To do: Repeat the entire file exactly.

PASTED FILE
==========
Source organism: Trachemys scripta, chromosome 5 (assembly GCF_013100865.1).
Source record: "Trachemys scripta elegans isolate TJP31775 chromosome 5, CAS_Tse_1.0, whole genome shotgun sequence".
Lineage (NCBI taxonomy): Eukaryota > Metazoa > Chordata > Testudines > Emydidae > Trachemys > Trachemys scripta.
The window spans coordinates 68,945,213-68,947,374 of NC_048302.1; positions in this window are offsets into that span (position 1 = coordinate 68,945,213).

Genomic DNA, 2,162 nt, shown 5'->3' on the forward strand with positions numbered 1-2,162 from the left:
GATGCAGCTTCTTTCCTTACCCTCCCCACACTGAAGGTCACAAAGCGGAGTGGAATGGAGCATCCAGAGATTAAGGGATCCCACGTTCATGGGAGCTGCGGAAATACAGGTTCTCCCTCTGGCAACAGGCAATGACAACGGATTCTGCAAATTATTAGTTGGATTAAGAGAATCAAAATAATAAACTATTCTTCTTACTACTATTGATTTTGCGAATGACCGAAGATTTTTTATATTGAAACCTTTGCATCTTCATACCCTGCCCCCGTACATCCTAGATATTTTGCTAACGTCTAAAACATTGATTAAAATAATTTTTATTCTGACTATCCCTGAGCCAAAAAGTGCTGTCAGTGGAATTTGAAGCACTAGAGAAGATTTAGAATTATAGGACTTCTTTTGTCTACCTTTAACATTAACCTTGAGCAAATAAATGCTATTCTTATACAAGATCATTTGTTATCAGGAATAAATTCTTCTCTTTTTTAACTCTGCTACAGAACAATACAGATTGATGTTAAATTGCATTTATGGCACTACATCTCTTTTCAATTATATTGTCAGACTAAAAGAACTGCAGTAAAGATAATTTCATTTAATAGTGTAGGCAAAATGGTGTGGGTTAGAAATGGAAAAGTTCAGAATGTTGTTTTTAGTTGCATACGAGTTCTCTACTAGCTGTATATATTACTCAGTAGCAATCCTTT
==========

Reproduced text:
Source organism: Trachemys scripta, chromosome 5 (assembly GCF_013100865.1).
Source record: "Trachemys scripta elegans isolate TJP31775 chromosome 5, CAS_Tse_1.0, whole genome shotgun sequence".
Lineage (NCBI taxonomy): Eukaryota > Metazoa > Chordata > Testudines > Emydidae > Trachemys > Trachemys scripta.
The window spans coordinates 68,945,213-68,947,374 of NC_048302.1; positions in this window are offsets into that span (position 1 = coordinate 68,945,213).

Genomic DNA, 2,162 nt, shown 5'->3' on the forward strand with positions numbered 1-2,162 from the left:
GATGCAGCTTCTTTCCTTACCCTCCCCACACTGAAGGTCACAAAGCGGAGTGGAATGGAGCATCCAGAGATTAAGGGATCCCACGTTCATGGGAGCTGCGGAAATACAGGTTCTCCCTCTGGCAACAGGCAATGACAACGGATTCTGCAAATTATTAGTTGGATTAAGAGAATCAAAATAATAAACTATTCTTCTTACTACTATTGATTTTGCGAATGACCGAAGATTTTTTATATTGAAACCTTTGCATCTTCATACCCTGCCCCCGTACATCCTAGATATTTTGCTAACGTCTAAAACATTGATTAAAATAATTTTTATTCTGACTATCCCTGAGCCAAAAAGTGCTGTCAGTGGAATTTGAAGCACTAGAGAAGATTTAGAATTATAGGACTTCTTTTGTCTACCTTTAACATTAACCTTGAGCAAATAAATGCTATTCTTATACAAGATCATTTGTTATCAGGAATAAATTCTTCTCTTTTTTAACTCTGCTACAGAACAATACAGATTGATGTTAAATTGCATTTATGGCACTACATCTCTTTTCAATTATATTGTCAGACTAAAAGAACTGCAGTAAAGATAATTTCATTTAATAGTGTAGGCAAAATGGTGTGGGTTAGAAATGGAAAAGTTCAGAATGTTGTTTTTAGTTGCATACGAGTTCTCTACTAGCTGTATATATTACTCAGTAGCAATCCTTT